H-2A workers and Income Taxes
Authored By: Northwest Justice Project
- Read this in:
- Spanish / Español
Very general information provided as community education. Your actual tax liability will depend on your individual situation. If you have questions about how the tax laws apply to you, consult your qualified tax preparer. #8160EN
- Do I have to fill out a federal income tax return in the U.S.?
- What is the income limit?
- Do I qualify as a U.S. resident?
- Can I claim my family in Mexico as my dependents to lower my taxes?
- Can I claim the child tax credit for my children?
- Can I get the Earned Income Credit (EIC)?
- I made a mistake on the tax return. I already filed it. What should I do?
- What if I get a letter from the IRS?
- Do I have to pay Social Security and Medicare taxes?
- What should I look for in a tax preparer?
This is general info. Your tax liability will depend on your situation. If you have questions, talk with a qualified tax preparer.
Do I have to fill out a federal income tax return in the U.S.?
Yes, if you earned above the income limit in 2019.
What is the income limit?
It depends on whether you are a "resident of the U.S." under tax laws. (See "Do I qualify as a U.S. resident," below.) This also determines what form you must use to file your taxes.
If you qualify as a U.S. resident for 2019, you must fill out a tax return for 2019 if you earned more than:
$12,200 if you are single
$24,400 if you are married filing jointly (with your spouse)
$5 if you are married, filing separately
$24,000 if you are a qualifying widow or widower
$18,000 if you are head of household
Income limits are a little higher if you are age 65 or older.
If you qualify as a non-resident for 2019, you must fill out a tax return.
Do I qualify as a U.S. resident?
It depends. Add together your number of days present in the U.S. for the past three years.
# of days you were in the U.S. last year (2019): _________
# of days you were in the U.S. in 2018 (divided by 3): _________
# of days you were in the U.S. in 2017 (divided by 6): _________
If the total is at least 183 days, including at least 31 days in 2019: you may be a resident for the year 2019. Fill out the 1040 form to file your taxes.
If the total days add up to less than 183: you must file as a non-resident. Fill out the 1040NR form.
The first tax year you qualify as a U.S. resident, you may have to file a "dual-status return." Ask your tax preparer about this.
If you do not qualify as a U.S. resident for the tax year (last year), but you qualify in the current year, you can choose to be treated as a U.S. resident for the tax year. This is the "First Year Choice." You would attach a statement of first year choice to your return. Ask a qualified tax preparer about this.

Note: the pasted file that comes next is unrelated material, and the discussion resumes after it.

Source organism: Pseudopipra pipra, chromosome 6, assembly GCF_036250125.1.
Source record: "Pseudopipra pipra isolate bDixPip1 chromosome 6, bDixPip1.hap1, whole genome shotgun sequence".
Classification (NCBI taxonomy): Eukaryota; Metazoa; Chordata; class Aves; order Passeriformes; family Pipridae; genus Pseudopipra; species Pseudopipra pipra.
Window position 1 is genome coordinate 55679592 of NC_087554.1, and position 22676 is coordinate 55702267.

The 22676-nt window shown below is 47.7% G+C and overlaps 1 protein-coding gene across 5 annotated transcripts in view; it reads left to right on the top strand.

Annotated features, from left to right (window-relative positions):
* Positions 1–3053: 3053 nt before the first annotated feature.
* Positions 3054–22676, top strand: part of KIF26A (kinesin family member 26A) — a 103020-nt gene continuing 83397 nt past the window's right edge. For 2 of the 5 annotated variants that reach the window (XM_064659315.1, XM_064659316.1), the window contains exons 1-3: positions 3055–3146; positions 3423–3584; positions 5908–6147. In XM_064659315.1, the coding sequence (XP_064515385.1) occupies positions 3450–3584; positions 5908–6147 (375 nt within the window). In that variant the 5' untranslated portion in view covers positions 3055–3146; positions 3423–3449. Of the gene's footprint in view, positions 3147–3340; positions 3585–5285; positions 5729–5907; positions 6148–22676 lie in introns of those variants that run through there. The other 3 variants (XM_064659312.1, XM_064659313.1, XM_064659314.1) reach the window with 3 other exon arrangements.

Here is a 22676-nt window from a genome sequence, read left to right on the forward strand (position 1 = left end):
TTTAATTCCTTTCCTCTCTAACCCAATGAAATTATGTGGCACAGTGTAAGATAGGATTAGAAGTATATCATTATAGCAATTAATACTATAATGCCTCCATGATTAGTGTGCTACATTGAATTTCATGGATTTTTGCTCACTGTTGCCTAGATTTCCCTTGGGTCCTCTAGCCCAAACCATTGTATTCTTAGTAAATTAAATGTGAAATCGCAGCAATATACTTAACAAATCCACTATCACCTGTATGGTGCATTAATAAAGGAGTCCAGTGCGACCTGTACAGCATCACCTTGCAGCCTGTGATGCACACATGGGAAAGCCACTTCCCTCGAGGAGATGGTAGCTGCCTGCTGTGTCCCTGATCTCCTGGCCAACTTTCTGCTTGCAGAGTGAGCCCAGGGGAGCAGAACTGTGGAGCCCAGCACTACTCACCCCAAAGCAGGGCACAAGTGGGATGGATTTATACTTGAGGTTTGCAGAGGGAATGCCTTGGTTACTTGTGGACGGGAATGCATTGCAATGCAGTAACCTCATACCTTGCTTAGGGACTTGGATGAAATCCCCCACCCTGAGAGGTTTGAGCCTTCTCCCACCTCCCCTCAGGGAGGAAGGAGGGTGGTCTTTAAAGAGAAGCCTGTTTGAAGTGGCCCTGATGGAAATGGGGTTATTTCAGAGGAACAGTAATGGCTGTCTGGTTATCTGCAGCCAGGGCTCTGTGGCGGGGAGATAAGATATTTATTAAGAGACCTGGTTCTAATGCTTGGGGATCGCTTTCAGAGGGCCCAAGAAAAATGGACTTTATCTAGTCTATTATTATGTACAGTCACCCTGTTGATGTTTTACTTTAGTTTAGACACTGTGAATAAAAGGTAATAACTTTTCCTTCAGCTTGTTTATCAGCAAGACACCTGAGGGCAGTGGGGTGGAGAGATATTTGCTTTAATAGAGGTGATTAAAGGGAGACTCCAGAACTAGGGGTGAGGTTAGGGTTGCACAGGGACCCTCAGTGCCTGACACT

Can I claim my family in Mexico as my dependents to lower my taxes?
It depends. It can be complicated.
Generally, you can claim as dependents close relatives related by blood or marriage. These include your
brothers and sisters
aunts and uncles
nephews and nieces
They must have lived with you for more than six months last year.
You provided more than half their financial support.
The relative's income in 2019 must have been less than $4,200.
They must live in the U.S., Canada, or Mexico.
You must be able to show a SSN or ITIN for them. (If the relative does not have an ITIN, you can apply for one. Fill out a W-7 for the IRS.)
Can I claim the child tax credit for my children?
Only if one of these is true:
The child lived here with you in the U.S. for at least half the year.
The child is a U.S. citizen who lived in your home for more than six months during the year. This can be your home in the U.S. or in Mexico, if you are legally married and filing a joint tax return.
*If you claim this credit or dependents that you should not, you may have to pay a penalty of 20% of the credit, plus the amount wrongfully claimed, plus interest.
Can I get the Earned Income Credit (EIC)?
Maybe, if you have lived in the U.S. for at least six months of the tax year. There are income limits and other requirements. Talk to your tax preparer.
I made a mistake on the tax return. I already filed it. What should I do?
You can file an amended return. We call this a 1040X.This will fix the return.
If you do not do this, and you have claimed credits or deductions you do not have the right to, you may have to pay a penalty of 20% of the value of the credit, pus the amount wrongfully claimed, plus interest.
What if I get a letter from the IRS?
Do not ignore it. Call them at 1-800-829-1040.
- When you prepare your taxes, you must provide an address where you will definitely get any letters from the IRS.
Do I have to pay Social Security and Medicare taxes?
No. H2A workers do not pay these.
You may get a letter from the IRS asking for payment of Social Security taxes anyway. You should respond by explaining that you are exempt under IRC §3121 (b) (1).
What should I look for in a tax preparer?
A good tax preparer always signs and includes their preparer identification number on the taxes they prepare. It is against IRS rules for them to leave out their signature or number.
Reputable tax preparers will not:
Ask you to sign blank tax forms.
Promise large returns before doing your taxes.
Advise you to add or "borrow" dependents you should not claim.
Direct deposit your return to their own account.
*Never let the IRS direct-deposit your return into your preparer's account.
No matter who prepared your tax return, only you are legally responsible for the info that appears in it.
This is very general info. Your tax liability will depend on your situation. If you have questions about how tax laws apply to you, talk with your qualified tax preparer. Any tax advice provided is not to be used, and cannot be used by any taxpayer, to avoid IRS penalties.